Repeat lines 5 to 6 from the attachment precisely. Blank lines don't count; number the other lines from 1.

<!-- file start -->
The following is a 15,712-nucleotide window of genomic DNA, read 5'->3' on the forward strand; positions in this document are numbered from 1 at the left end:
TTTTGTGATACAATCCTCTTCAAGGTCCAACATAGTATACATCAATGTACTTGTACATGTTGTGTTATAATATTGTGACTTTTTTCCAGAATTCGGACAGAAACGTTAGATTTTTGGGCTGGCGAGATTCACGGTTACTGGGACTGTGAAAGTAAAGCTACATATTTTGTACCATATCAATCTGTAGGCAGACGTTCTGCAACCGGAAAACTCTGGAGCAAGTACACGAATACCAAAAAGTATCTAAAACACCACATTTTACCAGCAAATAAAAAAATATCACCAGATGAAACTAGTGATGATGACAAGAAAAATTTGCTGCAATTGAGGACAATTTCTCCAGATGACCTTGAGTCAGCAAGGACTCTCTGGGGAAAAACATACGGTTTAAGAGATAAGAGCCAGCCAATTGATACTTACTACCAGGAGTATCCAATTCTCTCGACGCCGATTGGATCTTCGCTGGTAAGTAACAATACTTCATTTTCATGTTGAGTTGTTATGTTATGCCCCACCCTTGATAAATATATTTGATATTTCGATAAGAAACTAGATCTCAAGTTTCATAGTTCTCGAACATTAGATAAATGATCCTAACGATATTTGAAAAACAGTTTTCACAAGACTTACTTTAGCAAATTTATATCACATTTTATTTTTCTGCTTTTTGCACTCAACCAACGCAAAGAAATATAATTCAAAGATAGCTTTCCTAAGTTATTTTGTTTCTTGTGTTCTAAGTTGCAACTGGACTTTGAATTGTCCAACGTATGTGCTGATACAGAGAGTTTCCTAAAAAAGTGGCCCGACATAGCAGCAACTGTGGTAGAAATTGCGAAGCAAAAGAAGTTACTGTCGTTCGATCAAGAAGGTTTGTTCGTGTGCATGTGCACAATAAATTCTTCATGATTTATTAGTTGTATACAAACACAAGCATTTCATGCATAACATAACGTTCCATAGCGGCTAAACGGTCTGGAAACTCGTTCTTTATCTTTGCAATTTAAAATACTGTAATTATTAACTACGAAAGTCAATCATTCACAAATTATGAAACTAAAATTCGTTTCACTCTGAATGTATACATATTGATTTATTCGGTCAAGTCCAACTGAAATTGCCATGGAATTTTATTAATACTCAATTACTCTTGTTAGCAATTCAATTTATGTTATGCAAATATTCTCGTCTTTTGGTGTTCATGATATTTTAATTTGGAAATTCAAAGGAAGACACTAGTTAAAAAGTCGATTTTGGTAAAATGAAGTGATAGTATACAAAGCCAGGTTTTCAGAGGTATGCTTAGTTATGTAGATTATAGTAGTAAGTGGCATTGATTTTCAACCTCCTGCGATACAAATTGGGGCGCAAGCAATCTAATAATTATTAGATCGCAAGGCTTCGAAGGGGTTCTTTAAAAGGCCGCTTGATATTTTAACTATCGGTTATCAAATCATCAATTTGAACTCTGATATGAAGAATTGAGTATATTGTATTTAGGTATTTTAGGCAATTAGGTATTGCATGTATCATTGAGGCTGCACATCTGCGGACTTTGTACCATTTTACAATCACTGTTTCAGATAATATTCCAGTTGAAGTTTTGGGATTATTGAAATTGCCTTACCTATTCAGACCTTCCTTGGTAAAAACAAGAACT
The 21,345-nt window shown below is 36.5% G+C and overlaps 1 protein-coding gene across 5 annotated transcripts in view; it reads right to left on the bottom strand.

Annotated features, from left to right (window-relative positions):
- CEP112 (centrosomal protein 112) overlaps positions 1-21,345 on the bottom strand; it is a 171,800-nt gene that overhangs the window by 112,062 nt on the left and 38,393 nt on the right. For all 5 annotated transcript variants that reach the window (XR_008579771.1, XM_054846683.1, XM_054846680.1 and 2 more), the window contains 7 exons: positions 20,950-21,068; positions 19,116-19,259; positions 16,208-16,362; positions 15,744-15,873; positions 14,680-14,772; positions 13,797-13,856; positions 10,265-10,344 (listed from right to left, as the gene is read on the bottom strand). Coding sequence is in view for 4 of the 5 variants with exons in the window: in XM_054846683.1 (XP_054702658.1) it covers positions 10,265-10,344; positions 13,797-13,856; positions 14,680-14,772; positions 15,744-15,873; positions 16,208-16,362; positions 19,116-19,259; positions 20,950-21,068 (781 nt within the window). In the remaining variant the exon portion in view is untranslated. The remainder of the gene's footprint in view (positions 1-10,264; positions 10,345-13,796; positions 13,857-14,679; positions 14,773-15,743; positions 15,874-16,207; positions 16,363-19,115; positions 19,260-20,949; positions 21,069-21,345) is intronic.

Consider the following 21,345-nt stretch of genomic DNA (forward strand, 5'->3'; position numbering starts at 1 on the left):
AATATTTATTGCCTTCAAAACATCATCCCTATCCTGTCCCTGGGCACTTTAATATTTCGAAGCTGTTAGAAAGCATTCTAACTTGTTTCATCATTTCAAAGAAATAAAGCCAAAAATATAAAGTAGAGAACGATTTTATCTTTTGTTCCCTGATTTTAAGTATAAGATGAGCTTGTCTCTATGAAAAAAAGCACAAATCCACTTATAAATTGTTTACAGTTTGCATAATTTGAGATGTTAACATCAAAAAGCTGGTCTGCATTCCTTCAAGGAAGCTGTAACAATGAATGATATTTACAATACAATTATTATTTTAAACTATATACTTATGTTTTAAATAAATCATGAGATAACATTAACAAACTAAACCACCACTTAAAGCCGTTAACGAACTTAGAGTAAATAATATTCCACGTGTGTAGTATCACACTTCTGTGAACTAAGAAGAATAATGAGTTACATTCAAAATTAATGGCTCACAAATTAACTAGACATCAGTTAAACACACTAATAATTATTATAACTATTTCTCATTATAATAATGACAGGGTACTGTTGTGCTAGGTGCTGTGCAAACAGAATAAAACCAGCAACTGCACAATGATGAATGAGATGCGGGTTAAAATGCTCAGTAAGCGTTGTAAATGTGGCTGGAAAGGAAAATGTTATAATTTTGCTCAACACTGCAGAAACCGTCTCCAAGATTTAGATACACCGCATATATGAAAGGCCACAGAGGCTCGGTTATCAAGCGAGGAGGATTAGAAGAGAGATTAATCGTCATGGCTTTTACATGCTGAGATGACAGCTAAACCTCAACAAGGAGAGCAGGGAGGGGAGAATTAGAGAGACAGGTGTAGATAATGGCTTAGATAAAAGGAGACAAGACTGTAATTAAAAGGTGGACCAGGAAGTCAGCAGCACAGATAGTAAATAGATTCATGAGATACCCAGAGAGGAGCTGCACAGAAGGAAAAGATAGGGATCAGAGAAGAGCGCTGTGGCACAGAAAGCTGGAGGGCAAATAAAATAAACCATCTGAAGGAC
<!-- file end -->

- CEP112 (centrosomal protein 112) overlaps positions 1-21,345 on the bottom strand; it is a 171,800-nt gene that overhangs the window by 112,062 nt on the left and 38,393 nt on the right. For all 5 annotated transcript variants that reach the window (XR_008579771.1, XM_054846683.1, XM_054846680.1 and 2 more), the window contains 7 exons: positions 20,950-21,068; positions 19,116-19,259; positions 16,208-16,362; positions 15,744-15,873; positions 14,680-14,772; positions 13,797-13,856; positions 10,265-10,344 (listed from right to left, as the gene is read on the bottom strand). Coding sequence is in view for 4 of the 5 variants with exons in the window: in XM_054846683.1 (XP_054702658.1) it covers positions 10,265-10,344; positions 13,797-13,856; positions 14,680-14,772; positions 15,744-15,873; positions 16,208-16,362; positions 19,116-19,259; positions 20,950-21,068 (781 nt within the window). In the remaining variant the exon portion in view is untranslated. The remainder of the gene's footprint in view (positions 1-10,264; positions 10,345-13,796; positions 13,857-14,679; positions 14,773-15,743; positions 15,874-16,207; positions 16,363-19,115; positions 19,260-20,949; positions 21,069-21,345) is intronic.

Consider the following 21,345-nt stretch of genomic DNA (forward strand, 5'->3'; position numbering starts at 1 on the left):